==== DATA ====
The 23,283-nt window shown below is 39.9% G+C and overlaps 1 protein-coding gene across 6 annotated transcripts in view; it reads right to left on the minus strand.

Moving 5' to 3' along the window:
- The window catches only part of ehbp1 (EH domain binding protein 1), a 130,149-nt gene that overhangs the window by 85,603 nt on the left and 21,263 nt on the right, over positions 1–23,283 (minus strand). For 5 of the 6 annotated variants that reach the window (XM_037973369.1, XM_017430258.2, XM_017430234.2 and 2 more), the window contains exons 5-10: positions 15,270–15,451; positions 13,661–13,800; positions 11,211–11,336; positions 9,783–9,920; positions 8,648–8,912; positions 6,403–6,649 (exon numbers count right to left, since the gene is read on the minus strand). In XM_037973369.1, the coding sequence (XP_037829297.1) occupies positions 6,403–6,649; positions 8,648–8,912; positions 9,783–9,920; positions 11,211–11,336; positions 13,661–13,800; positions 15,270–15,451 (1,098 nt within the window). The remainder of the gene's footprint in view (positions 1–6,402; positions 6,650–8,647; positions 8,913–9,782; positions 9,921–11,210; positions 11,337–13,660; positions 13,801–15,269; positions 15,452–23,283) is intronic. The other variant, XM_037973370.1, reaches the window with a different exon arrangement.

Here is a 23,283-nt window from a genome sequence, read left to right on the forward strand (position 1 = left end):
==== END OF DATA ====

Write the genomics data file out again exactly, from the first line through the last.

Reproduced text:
The 23,283-nt window shown below is 39.9% G+C and overlaps 1 protein-coding gene across 6 annotated transcripts in view; it reads right to left on the minus strand.

Moving 5' to 3' along the window:
- The window catches only part of ehbp1 (EH domain binding protein 1), a 130,149-nt gene that overhangs the window by 85,603 nt on the left and 21,263 nt on the right, over positions 1–23,283 (minus strand). For 5 of the 6 annotated variants that reach the window (XM_037973369.1, XM_017430258.2, XM_017430234.2 and 2 more), the window contains exons 5-10: positions 15,270–15,451; positions 13,661–13,800; positions 11,211–11,336; positions 9,783–9,920; positions 8,648–8,912; positions 6,403–6,649 (exon numbers count right to left, since the gene is read on the minus strand). In XM_037973369.1, the coding sequence (XP_037829297.1) occupies positions 6,403–6,649; positions 8,648–8,912; positions 9,783–9,920; positions 11,211–11,336; positions 13,661–13,800; positions 15,270–15,451 (1,098 nt within the window). The remainder of the gene's footprint in view (positions 1–6,402; positions 6,650–8,647; positions 8,913–9,782; positions 9,921–11,210; positions 11,337–13,660; positions 13,801–15,269; positions 15,452–23,283) is intronic. The other variant, XM_037973370.1, reaches the window with a different exon arrangement.

Here is a 23,283-nt window from a genome sequence, read left to right on the forward strand (position 1 = left end):